You think to yourself:  Hmmmm silent migraine huh?  I never really thought about that.

Husband:  “Look, the first time it happened, I was worried to death, but this is an on-going thing.”

You:  “I understand, but because she is presenting as a stroke, I have to treat her like a stroke.  I need to take her to the hospital.”

Husband:  “No you’re not.  You can’t if she doesn’t want to.”


At this point, what are you thinking?  Does the new information the husband gives you changes your treatment plan?  How are you going to respond to the husband?


You turn to your patient.  Throughout the conversation with the husband you notice her getting drowsy and had to talk to her or give her a little shake to keep her alert.

You:  “Do you want to go to the hospital?”

Patient:  “I want to be fixed.”

You take that as a yes and with the help of your partner you load her onto the stretcher.

Partner:  “Code 3?”

You:  “Yeah, lets do that.  I’m ready to go when you are.”

So off you go lights and sirens to the hospital.  En route you gather a history and a set of vitals and this is what you get:

Signs and Symptoms:  Currently no headaches, pt complains of nausea, left side weakness, left facial droop, drowsiness, slight slurr speech.  Symptoms started about an hr ago.
Allergies:  None
Meds:  Levothyroxine (said is for migraines)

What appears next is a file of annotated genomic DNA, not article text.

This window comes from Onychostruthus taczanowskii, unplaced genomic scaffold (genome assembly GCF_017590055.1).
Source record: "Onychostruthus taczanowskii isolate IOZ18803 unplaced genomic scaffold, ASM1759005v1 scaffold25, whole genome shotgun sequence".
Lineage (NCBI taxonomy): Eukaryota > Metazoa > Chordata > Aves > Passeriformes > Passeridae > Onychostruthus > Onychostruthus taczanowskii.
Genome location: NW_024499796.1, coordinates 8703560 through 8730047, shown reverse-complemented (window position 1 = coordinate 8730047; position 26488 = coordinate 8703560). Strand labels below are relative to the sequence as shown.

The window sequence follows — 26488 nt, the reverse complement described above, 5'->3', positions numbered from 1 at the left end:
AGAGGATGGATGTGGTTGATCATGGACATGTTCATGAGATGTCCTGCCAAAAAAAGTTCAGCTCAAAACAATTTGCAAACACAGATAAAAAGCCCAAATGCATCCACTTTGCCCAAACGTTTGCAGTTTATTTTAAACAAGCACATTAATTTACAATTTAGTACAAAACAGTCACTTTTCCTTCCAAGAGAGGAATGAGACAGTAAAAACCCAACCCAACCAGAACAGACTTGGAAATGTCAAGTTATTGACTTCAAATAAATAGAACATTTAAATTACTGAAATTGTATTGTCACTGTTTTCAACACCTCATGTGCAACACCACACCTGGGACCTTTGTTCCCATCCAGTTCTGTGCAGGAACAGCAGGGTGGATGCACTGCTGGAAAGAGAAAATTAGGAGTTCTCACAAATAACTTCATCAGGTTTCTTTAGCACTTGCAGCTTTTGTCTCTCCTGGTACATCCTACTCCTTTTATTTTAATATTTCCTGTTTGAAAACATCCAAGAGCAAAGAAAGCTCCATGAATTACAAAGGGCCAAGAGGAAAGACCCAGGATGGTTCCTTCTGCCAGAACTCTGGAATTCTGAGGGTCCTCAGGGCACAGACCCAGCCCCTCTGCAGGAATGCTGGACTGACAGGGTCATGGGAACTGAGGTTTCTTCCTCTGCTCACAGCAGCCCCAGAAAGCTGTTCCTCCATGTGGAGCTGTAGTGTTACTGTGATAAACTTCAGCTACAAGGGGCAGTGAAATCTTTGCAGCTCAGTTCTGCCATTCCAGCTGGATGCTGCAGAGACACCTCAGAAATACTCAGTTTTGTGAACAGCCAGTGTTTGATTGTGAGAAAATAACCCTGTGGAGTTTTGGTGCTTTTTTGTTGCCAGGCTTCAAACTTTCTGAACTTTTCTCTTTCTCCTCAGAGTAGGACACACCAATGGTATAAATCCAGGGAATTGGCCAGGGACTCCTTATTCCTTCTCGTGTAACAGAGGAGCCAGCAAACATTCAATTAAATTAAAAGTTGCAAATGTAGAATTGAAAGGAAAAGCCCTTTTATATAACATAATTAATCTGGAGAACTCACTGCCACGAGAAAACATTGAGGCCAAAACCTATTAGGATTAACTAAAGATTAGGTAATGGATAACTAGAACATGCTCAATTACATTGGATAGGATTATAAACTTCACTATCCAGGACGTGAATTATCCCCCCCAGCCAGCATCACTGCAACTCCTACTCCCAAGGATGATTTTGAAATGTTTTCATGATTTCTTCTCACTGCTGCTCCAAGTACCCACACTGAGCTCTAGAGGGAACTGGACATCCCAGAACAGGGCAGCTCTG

Past Med Hx: Migraines
Vitals:  120/p, 100 reg/str, 20 easy, 98% RA,  BG 5.0, GCS 14 (3,5,6), Pupils PERL

As you continue towards the hospital you notice something new.  Her right arm would tremor.  You try calling the hospital’s ER to give a notification but no one answers. 

What is your treatment plan?  What are your differential diagnosis?  What other questions should you ask?  Is there something about the meds that would cause concern?  Is this really a CVA/TIA or something else?




12 thoughts on “What’s Your Diagnosis? Part I

  1. My first thought is that if the husband is right with the diagnosis she shouldn’t be driving, if she’d legitimately been seeing a doctor for this she would have had her license suspended or at least told not to drive (assuming the doctor is responsible). That makes me think he is lying and there’s a potential domestic situation. I would be transporting as per CVA protocol (that’s what it’s presenting as on scene) without the husband (consider bringing the child who is old enough to assist with history). Continue the questioning, including whether CTs were preformed (anyone presenting like this to an ER would have had one done) and what other specific assessments had been done.

    As far as DD, CVA/TIA is definitely high on the list, I couldn’t rule out that the husband is telling the truth, it’s not a common presentation but certainly possible. Levothyroxine is a drug given to prevent the recurrence of thyroid CA (ya I googled that…) and with that information I would be highly suspicious of a tumour. Would open a line of questioning as to CA history for sure.

    1. I think you did everything right. The one thing that I might if investigated is if she had any cardiac Hx despite her age.

      An aquatint of mine had a stroke and he is in his mid 30s. He had a leaking valve that was poorly repaired when he was a child.